Maryam d'Abo: No, I can only blame myself. When you do a Bond movie, you get a huge amount of exposure that you don't get in other films necessarily, unless you're a movie star. I had an enormous amount of exposure through the press, the medias. So you have to then come on to something that is good and is gonna be successfull, and I went straight onto a TV series ["Something is Out There", 1988] which was supposed to be a massive hit. They spend a lot of money on it, it was for NBC with two leads in a one hour show in America. But there were a lot of obstacles. The pilot came out and was a succes, and then there was a writers' strike, and the series didn't work in the end, and it bombed. So that was my last thing. Then I did a lot of TV movies and all that. I worked a lot, but never on something that had an impact internationally. So I think that's the luck of the draw.

There are certain career choices that I made that, if I'd stayed in Paris – I'm bilingual – and only focused on being an actress in Paris, I might have had a more focused career in France, because I did have big opportunities there. But I had a life where I moved around a lot, and lived in L.A. and came back to London, did a lot of different things, theatre and all that. It's only a curse from the outside perspective, because "I haven't done anything since Bond" - well, it's not true, I've worked non-stop. But I've never done anything with the same impact as Bond.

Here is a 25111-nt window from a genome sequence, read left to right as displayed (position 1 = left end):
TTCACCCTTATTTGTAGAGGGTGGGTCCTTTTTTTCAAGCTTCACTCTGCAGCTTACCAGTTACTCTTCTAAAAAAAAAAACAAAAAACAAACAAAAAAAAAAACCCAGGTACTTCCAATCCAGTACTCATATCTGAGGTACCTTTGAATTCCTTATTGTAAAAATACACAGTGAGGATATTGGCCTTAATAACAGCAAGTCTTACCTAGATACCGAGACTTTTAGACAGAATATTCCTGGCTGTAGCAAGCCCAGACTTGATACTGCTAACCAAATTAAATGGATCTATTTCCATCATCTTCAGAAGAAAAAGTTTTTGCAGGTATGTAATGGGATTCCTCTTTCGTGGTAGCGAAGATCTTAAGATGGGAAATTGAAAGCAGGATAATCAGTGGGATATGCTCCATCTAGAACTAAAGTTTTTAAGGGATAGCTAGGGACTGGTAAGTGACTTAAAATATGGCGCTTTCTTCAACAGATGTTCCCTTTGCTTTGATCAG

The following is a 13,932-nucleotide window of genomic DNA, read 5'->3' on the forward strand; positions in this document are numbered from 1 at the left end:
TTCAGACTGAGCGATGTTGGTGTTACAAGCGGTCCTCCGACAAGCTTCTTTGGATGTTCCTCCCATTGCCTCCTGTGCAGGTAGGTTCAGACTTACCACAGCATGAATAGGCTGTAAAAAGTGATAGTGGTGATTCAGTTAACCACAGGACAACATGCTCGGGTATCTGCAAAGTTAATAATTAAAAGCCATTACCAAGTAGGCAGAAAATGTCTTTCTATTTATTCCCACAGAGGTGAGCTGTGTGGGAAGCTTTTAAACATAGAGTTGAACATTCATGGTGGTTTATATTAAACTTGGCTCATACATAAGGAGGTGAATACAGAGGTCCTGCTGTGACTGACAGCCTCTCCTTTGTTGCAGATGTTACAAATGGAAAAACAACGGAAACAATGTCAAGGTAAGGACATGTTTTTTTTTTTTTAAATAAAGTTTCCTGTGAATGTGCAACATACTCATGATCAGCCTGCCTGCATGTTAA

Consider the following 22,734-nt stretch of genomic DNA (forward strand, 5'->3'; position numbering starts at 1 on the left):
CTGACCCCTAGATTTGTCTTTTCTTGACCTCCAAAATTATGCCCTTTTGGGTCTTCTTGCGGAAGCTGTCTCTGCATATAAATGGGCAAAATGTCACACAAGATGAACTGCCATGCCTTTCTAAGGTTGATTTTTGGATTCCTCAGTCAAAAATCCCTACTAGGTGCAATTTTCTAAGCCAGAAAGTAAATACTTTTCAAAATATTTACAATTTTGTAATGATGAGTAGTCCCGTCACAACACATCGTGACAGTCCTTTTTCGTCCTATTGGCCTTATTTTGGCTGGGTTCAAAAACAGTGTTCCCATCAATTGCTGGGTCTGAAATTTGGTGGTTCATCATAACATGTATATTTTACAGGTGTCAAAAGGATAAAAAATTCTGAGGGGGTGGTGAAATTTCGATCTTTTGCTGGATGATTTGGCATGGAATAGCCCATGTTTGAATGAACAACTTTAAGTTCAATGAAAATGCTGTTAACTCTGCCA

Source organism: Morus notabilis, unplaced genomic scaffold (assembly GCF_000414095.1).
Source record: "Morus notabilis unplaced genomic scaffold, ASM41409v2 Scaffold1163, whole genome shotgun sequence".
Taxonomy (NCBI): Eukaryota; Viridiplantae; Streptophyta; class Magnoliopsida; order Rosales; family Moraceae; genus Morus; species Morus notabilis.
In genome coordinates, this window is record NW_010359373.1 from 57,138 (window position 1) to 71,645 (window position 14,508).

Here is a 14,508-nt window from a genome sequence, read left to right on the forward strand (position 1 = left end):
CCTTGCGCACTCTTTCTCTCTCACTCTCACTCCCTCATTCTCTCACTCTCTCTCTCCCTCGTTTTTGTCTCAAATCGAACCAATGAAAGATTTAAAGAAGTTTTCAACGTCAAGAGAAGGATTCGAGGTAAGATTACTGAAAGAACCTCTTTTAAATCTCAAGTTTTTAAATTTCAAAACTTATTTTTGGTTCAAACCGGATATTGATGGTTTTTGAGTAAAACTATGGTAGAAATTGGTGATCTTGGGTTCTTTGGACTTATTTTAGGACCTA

There are very few people who come out of Bond who make it as successfull movie stars. Pierce Brosnan has been extremely lucky because he's had a streak of being in all these good films out of Bond. He made a mark, and he's done very well. His career went with him, he was very lucky. Timothy Dalton, who was my Bond, is a really good actor if not a better actor than Pierce, I think, personally. His career didn't go the same way, commercially. That doesn't mean he's not working. You see what I'm saying? So it's only your perception of how somebody makes it.